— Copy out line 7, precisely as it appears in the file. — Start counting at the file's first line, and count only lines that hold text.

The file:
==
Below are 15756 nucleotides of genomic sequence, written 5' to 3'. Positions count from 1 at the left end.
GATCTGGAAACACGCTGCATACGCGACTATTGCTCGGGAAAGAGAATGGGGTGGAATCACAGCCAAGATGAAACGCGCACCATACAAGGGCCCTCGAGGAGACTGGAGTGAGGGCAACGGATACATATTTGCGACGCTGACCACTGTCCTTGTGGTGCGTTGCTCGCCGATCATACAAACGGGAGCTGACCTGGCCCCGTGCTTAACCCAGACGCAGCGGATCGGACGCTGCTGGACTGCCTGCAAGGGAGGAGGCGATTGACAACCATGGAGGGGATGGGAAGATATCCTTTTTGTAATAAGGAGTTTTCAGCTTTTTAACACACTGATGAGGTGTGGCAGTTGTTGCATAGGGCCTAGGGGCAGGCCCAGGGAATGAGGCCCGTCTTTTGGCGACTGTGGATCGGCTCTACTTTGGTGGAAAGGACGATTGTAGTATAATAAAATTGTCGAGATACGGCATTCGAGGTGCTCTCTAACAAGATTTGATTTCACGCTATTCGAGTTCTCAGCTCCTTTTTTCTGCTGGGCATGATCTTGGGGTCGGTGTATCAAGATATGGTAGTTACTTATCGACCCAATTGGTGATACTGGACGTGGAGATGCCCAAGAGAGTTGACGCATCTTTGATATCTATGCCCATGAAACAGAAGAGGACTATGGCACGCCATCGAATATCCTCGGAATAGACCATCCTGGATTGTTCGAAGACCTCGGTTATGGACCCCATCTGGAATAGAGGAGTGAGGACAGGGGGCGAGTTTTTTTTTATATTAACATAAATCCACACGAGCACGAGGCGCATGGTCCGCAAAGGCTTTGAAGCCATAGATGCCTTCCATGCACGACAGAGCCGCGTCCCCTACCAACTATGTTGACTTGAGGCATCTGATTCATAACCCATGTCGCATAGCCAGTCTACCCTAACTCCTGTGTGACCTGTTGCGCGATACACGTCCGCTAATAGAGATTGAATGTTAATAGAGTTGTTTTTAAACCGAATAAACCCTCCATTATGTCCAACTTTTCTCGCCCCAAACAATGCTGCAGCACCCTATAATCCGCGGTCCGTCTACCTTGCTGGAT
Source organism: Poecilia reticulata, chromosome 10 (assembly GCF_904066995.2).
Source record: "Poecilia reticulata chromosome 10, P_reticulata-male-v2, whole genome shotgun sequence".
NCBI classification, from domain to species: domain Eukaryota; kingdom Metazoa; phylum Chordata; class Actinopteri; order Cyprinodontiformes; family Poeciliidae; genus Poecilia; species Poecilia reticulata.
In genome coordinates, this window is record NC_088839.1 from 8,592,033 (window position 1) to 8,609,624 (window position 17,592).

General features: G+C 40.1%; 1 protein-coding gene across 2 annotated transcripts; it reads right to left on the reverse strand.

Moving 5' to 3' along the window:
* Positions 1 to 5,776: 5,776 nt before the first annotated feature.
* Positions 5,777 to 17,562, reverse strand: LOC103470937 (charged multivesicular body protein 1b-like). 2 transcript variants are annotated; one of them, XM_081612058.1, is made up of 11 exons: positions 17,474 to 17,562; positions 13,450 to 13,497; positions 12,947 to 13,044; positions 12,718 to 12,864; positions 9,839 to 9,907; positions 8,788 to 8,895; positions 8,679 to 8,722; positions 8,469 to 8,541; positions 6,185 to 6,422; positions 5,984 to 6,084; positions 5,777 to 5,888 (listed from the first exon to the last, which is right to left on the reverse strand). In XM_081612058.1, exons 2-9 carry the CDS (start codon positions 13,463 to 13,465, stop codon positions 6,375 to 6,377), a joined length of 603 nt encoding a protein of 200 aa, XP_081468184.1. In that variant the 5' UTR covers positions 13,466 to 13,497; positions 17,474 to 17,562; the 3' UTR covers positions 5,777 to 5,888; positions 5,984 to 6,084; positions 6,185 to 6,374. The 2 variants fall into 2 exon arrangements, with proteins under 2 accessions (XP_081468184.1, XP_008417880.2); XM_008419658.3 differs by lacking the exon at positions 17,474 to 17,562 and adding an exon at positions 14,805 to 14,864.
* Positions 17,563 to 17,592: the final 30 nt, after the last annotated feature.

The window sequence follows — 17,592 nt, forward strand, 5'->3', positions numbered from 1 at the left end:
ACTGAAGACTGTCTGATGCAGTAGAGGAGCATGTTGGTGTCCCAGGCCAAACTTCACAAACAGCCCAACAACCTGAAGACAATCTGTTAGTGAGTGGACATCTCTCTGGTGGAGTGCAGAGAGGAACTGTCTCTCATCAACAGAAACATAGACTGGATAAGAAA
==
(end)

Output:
General features: G+C 40.1%; 1 protein-coding gene across 2 annotated transcripts; it reads right to left on the reverse strand.